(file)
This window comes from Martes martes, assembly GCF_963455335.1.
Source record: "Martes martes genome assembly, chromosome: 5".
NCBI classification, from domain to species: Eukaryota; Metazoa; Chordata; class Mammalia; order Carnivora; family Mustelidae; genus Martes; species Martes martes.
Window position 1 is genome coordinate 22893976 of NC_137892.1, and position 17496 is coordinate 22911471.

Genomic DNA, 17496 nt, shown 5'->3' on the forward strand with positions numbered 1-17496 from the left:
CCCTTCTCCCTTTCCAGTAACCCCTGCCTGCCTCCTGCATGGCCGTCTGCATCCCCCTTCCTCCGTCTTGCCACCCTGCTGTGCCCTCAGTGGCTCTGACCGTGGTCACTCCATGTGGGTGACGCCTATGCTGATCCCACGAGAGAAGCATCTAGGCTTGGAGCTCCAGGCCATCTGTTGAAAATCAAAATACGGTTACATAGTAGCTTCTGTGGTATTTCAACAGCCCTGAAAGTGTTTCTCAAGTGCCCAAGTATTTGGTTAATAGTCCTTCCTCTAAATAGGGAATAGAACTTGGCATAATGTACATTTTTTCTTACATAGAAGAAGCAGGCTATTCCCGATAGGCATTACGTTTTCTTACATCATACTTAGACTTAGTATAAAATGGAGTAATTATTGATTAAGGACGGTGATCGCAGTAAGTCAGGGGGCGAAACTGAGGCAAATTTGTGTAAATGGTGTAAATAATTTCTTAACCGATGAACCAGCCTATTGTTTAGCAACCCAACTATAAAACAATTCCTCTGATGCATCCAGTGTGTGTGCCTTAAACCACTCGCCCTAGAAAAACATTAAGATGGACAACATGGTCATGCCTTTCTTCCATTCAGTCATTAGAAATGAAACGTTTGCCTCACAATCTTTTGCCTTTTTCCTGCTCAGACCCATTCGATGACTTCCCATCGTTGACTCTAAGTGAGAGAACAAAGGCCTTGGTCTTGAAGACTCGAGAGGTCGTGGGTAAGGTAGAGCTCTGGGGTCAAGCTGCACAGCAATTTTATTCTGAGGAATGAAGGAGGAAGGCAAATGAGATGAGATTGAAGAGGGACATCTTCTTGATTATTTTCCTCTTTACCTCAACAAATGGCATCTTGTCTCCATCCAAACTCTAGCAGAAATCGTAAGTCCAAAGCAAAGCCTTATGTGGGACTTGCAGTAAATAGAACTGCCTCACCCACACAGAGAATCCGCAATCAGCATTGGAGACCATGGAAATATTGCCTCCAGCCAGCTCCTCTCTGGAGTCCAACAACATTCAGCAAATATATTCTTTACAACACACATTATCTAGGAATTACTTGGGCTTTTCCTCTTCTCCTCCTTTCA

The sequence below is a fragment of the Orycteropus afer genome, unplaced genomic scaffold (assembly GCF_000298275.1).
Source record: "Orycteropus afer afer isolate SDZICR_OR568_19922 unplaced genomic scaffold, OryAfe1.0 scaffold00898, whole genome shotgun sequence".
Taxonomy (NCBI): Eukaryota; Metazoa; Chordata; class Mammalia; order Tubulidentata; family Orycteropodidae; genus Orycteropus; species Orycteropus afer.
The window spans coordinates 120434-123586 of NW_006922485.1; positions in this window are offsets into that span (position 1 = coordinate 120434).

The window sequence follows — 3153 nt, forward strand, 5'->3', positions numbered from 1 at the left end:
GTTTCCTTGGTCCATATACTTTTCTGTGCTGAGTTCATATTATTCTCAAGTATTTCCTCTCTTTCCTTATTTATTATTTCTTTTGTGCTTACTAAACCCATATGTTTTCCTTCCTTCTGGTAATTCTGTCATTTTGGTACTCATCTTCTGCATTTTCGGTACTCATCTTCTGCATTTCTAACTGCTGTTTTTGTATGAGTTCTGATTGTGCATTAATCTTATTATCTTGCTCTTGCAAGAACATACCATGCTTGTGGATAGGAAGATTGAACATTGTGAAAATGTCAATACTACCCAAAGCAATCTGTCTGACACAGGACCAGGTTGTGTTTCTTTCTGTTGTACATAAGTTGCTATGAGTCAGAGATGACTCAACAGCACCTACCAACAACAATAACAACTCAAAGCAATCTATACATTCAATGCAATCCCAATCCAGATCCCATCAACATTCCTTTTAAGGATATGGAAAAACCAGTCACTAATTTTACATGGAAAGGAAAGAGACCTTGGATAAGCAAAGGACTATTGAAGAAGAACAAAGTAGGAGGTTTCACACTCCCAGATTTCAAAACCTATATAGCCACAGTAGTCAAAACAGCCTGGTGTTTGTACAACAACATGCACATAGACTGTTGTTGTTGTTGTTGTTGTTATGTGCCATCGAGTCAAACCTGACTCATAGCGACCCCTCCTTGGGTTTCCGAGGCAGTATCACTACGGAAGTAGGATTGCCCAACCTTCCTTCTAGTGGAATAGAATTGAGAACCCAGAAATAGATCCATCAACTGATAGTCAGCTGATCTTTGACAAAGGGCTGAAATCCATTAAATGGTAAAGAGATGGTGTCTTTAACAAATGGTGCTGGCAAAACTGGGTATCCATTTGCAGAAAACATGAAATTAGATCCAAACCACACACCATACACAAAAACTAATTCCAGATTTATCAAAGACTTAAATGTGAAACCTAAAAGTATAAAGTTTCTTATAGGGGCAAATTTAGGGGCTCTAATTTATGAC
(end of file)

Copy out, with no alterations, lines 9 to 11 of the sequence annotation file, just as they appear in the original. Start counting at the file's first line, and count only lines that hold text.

Taxonomy (NCBI): Eukaryota; Metazoa; Chordata; class Mammalia; order Tubulidentata; family Orycteropodidae; genus Orycteropus; species Orycteropus afer.
The window spans coordinates 120434-123586 of NW_006922485.1; positions in this window are offsets into that span (position 1 = coordinate 120434).

The window sequence follows — 3153 nt, forward strand, 5'->3', positions numbered from 1 at the left end: